Sinclair shuttering live video news site Circa

Less than three years after Sinclair relaunched video news website Circa, the broadcast group is shutting down the site.

Sinclair confirmed the move to the Washington Post’s Erik Wemple and called it an “extremely difficult decision.”

“The digital space continues to change rapidly, and even larger outlets have faced significant challenges. As a smaller publisher, the environment is even more onerous, and while we see new business and storytelling opportunities with digital video and OTT, they do not require the daily publishing of a website,” Sinclair said in a statement obtained by Wemple.

Sinclair’s focus in terms of digital video is likely on STIRR, the ad-supported video streaming service Sinclair launched earlier this year.

RELATED: Sinclair cuts jobs amid restructuring at Circa

In addition to aggregating digital networks including BUZZR, Charge, Cheddar, Comet, CONtv, Dove Channel, DUST, FailArmy and Futurism, STIRR has also developed original channels, including STIRR Movies, STIRR Sports, STIRR Life and STIRR CITY—a channel that will curate live local news, local and regional sports, entertainment and city-focused lifestyle programming provided by the local Sinclair TV station in that city.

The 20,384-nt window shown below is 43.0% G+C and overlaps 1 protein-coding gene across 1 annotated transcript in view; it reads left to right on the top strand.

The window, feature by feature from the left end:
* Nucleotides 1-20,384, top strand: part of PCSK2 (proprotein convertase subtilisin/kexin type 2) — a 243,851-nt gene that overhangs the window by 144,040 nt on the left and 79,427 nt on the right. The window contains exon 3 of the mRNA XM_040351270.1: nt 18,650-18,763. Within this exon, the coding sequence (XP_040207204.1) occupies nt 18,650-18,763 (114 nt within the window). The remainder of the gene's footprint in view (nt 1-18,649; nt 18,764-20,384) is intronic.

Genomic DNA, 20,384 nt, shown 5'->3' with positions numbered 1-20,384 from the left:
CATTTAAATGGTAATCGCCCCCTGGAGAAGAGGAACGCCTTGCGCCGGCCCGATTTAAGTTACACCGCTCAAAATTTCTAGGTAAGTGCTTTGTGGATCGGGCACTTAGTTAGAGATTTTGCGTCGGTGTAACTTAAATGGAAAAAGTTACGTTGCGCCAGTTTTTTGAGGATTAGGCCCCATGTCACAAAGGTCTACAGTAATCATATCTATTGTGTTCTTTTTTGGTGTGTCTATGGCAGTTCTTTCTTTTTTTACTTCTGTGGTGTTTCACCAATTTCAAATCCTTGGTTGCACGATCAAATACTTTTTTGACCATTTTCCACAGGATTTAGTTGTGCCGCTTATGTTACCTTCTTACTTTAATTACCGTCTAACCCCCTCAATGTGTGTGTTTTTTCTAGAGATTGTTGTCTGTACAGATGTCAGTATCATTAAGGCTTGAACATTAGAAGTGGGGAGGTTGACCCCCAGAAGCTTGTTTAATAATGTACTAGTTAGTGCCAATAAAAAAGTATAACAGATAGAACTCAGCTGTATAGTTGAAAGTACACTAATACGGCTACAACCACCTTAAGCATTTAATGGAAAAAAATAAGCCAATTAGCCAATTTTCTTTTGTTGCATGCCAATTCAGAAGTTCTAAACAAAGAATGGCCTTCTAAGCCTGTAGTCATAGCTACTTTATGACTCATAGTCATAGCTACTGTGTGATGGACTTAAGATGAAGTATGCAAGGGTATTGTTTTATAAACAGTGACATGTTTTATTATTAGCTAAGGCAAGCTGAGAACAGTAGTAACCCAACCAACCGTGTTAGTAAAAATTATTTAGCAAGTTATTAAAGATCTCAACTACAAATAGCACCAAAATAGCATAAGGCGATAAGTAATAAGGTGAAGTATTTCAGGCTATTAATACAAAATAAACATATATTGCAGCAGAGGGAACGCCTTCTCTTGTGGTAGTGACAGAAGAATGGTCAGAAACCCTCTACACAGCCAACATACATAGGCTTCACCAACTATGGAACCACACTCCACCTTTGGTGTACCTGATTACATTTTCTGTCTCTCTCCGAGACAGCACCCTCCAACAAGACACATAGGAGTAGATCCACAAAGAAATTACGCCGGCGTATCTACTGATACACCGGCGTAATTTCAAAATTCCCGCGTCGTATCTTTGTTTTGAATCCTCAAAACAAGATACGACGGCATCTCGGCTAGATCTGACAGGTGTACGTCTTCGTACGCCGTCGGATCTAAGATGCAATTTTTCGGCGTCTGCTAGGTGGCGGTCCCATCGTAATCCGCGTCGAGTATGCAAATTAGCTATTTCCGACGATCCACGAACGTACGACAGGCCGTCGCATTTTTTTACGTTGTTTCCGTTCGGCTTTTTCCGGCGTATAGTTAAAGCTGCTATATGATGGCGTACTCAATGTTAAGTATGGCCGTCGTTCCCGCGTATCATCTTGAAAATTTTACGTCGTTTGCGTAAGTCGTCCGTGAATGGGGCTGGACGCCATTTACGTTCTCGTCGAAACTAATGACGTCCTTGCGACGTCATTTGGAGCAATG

“We are entering a new era of broadcast television and our number one priority at Sinclair is to help advance the industry and increase access to broadcast content in the midst of a digital age,” said Sinclair CEO Christopher Ripley in a statement. “With the launch of STIRR, we intend to offer audiences an easy, convenient and free way to watch live local and national channels, as well access a deep selection of on-demand programming.”

Sinclair acquired Circa in 2015 and officially relaunched the site in July 2016. Last year, the company instituted some restructuring and launched a live news app at Circa while at the same time cutting jobs at the site. The live news app was built to complement breaking news stories from Sinclair's National News Desk in Washington, D.C., and was able to use content from Sinclair’s more than 70 local newsrooms.